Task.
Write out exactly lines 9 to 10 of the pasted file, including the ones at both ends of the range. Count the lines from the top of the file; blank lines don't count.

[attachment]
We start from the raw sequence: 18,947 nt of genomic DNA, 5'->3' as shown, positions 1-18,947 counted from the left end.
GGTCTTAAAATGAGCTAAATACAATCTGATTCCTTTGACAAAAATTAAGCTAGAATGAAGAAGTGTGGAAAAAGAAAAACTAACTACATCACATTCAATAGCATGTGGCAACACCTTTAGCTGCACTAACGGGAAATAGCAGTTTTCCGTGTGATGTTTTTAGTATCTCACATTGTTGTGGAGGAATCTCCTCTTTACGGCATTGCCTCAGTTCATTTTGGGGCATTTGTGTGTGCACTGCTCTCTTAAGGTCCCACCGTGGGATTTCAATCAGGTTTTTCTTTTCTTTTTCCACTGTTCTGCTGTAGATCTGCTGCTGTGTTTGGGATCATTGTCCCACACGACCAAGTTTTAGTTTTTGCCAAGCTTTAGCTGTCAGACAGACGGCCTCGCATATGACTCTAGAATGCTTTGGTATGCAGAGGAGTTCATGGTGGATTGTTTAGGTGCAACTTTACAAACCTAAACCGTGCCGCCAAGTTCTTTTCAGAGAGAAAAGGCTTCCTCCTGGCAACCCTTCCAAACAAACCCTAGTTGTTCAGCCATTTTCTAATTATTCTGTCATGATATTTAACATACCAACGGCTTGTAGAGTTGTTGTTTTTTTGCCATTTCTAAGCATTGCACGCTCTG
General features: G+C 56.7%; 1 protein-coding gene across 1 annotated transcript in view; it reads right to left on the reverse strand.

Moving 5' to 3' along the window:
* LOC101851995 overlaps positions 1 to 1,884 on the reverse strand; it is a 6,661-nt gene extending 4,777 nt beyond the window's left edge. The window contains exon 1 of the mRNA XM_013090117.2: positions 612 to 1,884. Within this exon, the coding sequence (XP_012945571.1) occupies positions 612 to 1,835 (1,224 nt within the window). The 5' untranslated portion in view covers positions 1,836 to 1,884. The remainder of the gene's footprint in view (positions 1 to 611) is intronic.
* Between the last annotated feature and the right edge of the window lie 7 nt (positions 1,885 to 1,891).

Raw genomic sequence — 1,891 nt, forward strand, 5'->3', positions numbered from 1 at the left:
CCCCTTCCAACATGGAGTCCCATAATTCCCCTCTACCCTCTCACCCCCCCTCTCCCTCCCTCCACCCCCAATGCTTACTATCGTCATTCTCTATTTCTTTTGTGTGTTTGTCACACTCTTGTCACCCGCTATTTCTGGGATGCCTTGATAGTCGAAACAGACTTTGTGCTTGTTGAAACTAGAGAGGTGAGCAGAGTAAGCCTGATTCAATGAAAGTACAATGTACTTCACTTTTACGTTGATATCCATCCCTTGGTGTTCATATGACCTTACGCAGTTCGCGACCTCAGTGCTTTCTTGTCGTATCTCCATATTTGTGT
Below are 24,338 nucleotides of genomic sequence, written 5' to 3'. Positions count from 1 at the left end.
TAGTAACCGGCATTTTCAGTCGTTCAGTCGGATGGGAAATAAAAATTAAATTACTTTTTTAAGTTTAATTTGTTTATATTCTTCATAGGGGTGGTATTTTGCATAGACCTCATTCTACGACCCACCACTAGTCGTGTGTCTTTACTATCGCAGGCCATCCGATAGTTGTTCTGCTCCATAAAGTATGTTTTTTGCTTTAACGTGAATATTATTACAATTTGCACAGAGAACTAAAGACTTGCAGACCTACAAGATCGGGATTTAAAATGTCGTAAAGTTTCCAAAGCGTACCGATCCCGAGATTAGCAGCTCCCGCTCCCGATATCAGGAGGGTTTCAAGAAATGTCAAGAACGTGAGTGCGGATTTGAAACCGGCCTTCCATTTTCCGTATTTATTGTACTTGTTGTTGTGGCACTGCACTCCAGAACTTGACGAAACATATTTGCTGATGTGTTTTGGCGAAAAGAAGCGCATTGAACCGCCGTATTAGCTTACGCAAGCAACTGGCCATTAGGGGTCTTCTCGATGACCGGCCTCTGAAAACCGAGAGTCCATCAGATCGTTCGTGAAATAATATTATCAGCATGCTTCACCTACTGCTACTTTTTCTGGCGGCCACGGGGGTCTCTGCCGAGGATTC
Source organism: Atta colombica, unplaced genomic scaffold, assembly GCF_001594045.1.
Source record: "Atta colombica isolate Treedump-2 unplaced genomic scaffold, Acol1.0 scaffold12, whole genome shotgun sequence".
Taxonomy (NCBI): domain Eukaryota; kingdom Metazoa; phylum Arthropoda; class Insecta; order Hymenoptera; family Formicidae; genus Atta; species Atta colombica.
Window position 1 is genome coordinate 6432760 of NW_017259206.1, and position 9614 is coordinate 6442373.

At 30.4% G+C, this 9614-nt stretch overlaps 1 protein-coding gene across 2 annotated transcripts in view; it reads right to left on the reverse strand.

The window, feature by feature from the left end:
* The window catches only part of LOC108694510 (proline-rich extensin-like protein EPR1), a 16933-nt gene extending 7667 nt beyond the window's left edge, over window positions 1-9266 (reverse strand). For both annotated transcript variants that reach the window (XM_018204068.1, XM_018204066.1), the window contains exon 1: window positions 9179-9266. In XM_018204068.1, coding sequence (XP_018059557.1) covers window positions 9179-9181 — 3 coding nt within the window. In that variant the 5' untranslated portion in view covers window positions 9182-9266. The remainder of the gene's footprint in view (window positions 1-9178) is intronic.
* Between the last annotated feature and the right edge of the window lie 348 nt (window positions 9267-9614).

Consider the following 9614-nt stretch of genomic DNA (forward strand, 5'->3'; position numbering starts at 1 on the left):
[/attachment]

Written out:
Below are 24,338 nucleotides of genomic sequence, written 5' to 3'. Positions count from 1 at the left end.
TAGTAACCGGCATTTTCAGTCGTTCAGTCGGATGGGAAATAAAAATTAAATTACTTTTTTAAGTTTAATTTGTTTATATTCTTCATAGGGGTGGTATTTTGCATAGACCTCATTCTACGACCCACCACTAGTCGTGTGTCTTTACTATCGCAGGCCATCCGATAGTTGTTCTGCTCCATAAAGTATGTTTTTTGCTTTAACGTGAATATTATTACAATTTGCACAGAGAACTAAAGACTTGCAGACCTACAAGATCGGGATTTAAAATGTCGTAAAGTTTCCAAAGCGTACCGATCCCGAGATTAGCAGCTCCCGCTCCCGATATCAGGAGGGTTTCAAGAAATGTCAAGAACGTGAGTGCGGATTTGAAACCGGCCTTCCATTTTCCGTATTTATTGTACTTGTTGTTGTGGCACTGCACTCCAGAACTTGACGAAACATATTTGCTGATGTGTTTTGGCGAAAAGAAGCGCATTGAACCGCCGTATTAGCTTACGCAAGCAACTGGCCATTAGGGGTCTTCTCGATGACCGGCCTCTGAAAACCGAGAGTCCATCAGATCGTTCGTGAAATAATATTATCAGCATGCTTCACCTACTGCTACTTTTTCTGGCGGCCACGGGGGTCTCTGCCGAGGATTC